Today’s Philadelphia injury lawyer article is about a very common type of SEPTA claims for bus “accidents”, which occur when the bus “jerks and jolts” in such a way so as to cause a passenger or passengers, personal injuries.
As we all know, when vehicles (whether they be cars, busses, motorcycles, etc.) travel on Commonwealth of Pennsylvania streets, the normal motion of the vehicle involves jerking and jolting. This happens on a bus when it has to stop suddenly due to any number of reasons; when the road itself has potholes or defects; or when the driver of the bus suddenly accelerates. The law in Pennsylvania takes into account that these types of things are common, ordinary occurrences that happen whenever a vehicle is in motion. These SEPTA accidents only involve the SEPTA vehicle, as opposed to when the vehicle collides with something.
It is VERY difficult for bus accident attorneys to recover damages for their personal injury clients in a SEPTA accident jerk and jolt case. And it makes sense. If passengers were allowed to sue SEPTA every time they had minor injuries due to the jerking and jolting of their vehicles, SEPTA would be out of business very quickly.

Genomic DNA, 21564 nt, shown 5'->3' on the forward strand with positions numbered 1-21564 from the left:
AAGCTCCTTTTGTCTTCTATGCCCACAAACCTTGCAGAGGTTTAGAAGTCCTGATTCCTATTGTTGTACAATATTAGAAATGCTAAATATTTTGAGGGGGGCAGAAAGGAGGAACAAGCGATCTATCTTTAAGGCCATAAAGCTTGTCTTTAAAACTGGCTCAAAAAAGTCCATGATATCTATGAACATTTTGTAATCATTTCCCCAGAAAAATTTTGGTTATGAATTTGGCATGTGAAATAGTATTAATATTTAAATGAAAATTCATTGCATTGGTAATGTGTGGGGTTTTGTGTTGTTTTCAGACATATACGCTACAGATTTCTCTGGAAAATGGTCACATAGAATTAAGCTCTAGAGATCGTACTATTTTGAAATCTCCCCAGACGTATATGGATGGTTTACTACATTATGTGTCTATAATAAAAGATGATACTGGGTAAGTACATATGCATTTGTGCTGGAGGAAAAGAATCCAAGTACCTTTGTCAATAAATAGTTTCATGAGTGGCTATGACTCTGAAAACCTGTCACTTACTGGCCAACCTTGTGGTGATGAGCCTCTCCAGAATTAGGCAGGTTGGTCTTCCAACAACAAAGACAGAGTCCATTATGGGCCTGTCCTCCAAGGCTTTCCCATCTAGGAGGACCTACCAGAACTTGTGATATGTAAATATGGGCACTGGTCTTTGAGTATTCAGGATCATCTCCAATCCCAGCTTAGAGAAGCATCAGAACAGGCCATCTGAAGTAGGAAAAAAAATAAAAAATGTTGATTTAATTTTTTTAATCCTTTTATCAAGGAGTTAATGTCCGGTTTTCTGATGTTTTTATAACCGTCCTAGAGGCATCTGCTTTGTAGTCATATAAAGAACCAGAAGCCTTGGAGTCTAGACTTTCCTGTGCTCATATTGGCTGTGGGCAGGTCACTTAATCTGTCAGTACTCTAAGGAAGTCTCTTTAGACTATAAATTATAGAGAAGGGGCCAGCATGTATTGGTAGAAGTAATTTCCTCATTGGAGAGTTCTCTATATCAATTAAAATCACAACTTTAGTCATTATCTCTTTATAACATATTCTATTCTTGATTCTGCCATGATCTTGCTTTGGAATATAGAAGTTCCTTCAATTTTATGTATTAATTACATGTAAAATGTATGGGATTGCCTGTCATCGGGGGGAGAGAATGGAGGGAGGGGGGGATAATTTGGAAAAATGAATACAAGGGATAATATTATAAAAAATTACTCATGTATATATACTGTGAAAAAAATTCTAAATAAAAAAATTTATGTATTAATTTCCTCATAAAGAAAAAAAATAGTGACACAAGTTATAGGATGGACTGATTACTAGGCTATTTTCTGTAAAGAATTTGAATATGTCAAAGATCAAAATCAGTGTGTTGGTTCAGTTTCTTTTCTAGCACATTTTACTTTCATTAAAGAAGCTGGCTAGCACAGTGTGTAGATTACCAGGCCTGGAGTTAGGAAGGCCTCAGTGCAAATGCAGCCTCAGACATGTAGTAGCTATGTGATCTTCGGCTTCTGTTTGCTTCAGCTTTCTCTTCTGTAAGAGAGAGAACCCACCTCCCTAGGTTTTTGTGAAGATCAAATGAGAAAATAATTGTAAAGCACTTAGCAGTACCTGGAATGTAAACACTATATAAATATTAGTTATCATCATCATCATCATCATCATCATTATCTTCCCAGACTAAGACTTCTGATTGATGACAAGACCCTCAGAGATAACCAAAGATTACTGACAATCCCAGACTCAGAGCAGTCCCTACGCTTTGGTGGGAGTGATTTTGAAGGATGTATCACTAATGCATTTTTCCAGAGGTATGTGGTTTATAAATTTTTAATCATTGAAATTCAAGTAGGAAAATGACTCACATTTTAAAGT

For that reason, the law in Pennsylvania is that a passenger can usually only get personal injury damages if it can be shown by their SEPTA Accident Lawyer that the jerk and jolt was so “unusual” or “extraordinary,” that at least two people were injured as a result of the jerking and jolting. As you can see, that is not an easy burden for bus accident attorneys to overcome.
That being said, I have recovered many, many times on behalf of my clients and against SEPTA for these types of Philadelphia bus “accidents.” I recently settled a case for $40,000 for a lone woman who was injured when the bus jerked and jolted, causing her personal injuries to her neck and back.
Although she testified that she was the only one actually injured, she also said that the force of the jolt was so strong that it knocked her out of her seat, onto the floor and her glasses flew off of her face. Luckily this was a reported accident (meaning SEPTA knew about it right when it happened), and my client was a great witness — very likeable.
So even though these types of Pennsylvania bus accident cases are difficult, they are not impossible. It always helps to report a SEPTA accident as soon as possible so SEPTA cannot later claim that they never knew that it happened (unreported). Of course, it also goes a long way if the injured party is a good, likeable person who was genuinely injured.